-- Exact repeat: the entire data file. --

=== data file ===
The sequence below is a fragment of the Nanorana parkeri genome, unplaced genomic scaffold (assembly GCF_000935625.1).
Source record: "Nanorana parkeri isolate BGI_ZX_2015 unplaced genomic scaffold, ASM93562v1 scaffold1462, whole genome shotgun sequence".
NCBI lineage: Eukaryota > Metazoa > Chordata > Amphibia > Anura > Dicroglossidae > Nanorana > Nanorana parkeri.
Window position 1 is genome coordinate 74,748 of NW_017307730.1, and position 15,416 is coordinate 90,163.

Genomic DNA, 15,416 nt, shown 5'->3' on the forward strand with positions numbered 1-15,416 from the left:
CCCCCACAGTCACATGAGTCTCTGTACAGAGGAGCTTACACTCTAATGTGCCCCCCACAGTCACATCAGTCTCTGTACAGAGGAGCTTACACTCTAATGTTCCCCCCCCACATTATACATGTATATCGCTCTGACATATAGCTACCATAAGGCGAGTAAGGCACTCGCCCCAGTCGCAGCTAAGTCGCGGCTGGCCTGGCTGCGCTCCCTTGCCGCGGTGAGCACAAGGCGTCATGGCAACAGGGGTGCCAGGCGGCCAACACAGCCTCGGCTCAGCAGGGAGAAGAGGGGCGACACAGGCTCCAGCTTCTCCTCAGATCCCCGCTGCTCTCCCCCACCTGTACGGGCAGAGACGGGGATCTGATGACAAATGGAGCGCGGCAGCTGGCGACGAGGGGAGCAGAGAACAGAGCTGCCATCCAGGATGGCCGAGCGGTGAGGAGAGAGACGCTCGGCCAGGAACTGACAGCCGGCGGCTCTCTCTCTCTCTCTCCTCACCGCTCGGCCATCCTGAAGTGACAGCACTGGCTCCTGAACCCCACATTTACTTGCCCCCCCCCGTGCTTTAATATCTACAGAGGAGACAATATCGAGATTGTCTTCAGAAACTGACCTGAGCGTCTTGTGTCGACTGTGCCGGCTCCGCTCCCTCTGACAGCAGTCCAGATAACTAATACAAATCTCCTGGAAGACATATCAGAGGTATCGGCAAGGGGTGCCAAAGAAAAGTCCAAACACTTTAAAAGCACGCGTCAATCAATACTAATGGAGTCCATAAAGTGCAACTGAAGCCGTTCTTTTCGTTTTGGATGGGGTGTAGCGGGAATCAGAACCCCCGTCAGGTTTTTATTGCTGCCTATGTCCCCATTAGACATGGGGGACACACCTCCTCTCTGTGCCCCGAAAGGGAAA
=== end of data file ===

The sequence below is a fragment of the Nanorana parkeri genome, unplaced genomic scaffold (assembly GCF_000935625.1).
Source record: "Nanorana parkeri isolate BGI_ZX_2015 unplaced genomic scaffold, ASM93562v1 scaffold1462, whole genome shotgun sequence".
NCBI lineage: Eukaryota > Metazoa > Chordata > Amphibia > Anura > Dicroglossidae > Nanorana > Nanorana parkeri.
Window position 1 is genome coordinate 74,748 of NW_017307730.1, and position 15,416 is coordinate 90,163.

Genomic DNA, 15,416 nt, shown 5'->3' on the forward strand with positions numbered 1-15,416 from the left:
CCCCCACAGTCACATGAGTCTCTGTACAGAGGAGCTTACACTCTAATGTGCCCCCCACAGTCACATCAGTCTCTGTACAGAGGAGCTTACACTCTAATGTTCCCCCCCCACATTATACATGTATATCGCTCTGACATATAGCTACCATAAGGCGAGTAAGGCACTCGCCCCAGTCGCAGCTAAGTCGCGGCTGGCCTGGCTGCGCTCCCTTGCCGCGGTGAGCACAAGGCGTCATGGCAACAGGGGTGCCAGGCGGCCAACACAGCCTCGGCTCAGCAGGGAGAAGAGGGGCGACACAGGCTCCAGCTTCTCCTCAGATCCCCGCTGCTCTCCCCCACCTGTACGGGCAGAGACGGGGATCTGATGACAAATGGAGCGCGGCAGCTGGCGACGAGGGGAGCAGAGAACAGAGCTGCCATCCAGGATGGCCGAGCGGTGAGGAGAGAGACGCTCGGCCAGGAACTGACAGCCGGCGGCTCTCTCTCTCTCTCTCCTCACCGCTCGGCCATCCTGAAGTGACAGCACTGGCTCCTGAACCCCACATTTACTTGCCCCCCCCCGTGCTTTAATATCTACAGAGGAGACAATATCGAGATTGTCTTCAGAAACTGACCTGAGCGTCTTGTGTCGACTGTGCCGGCTCCGCTCCCTCTGACAGCAGTCCAGATAACTAATACAAATCTCCTGGAAGACATATCAGAGGTATCGGCAAGGGGTGCCAAAGAAAAGTCCAAACACTTTAAAAGCACGCGTCAATCAATACTAATGGAGTCCATAAAGTGCAACTGAAGCCGTTCTTTTCGTTTTGGATGGGGTGTAGCGGGAATCAGAACCCCCGTCAGGTTTTTATTGCTGCCTATGTCCCCATTAGACATGGGGGACACACCTCCTCTCTGTGCCCCGAAAGGGAAA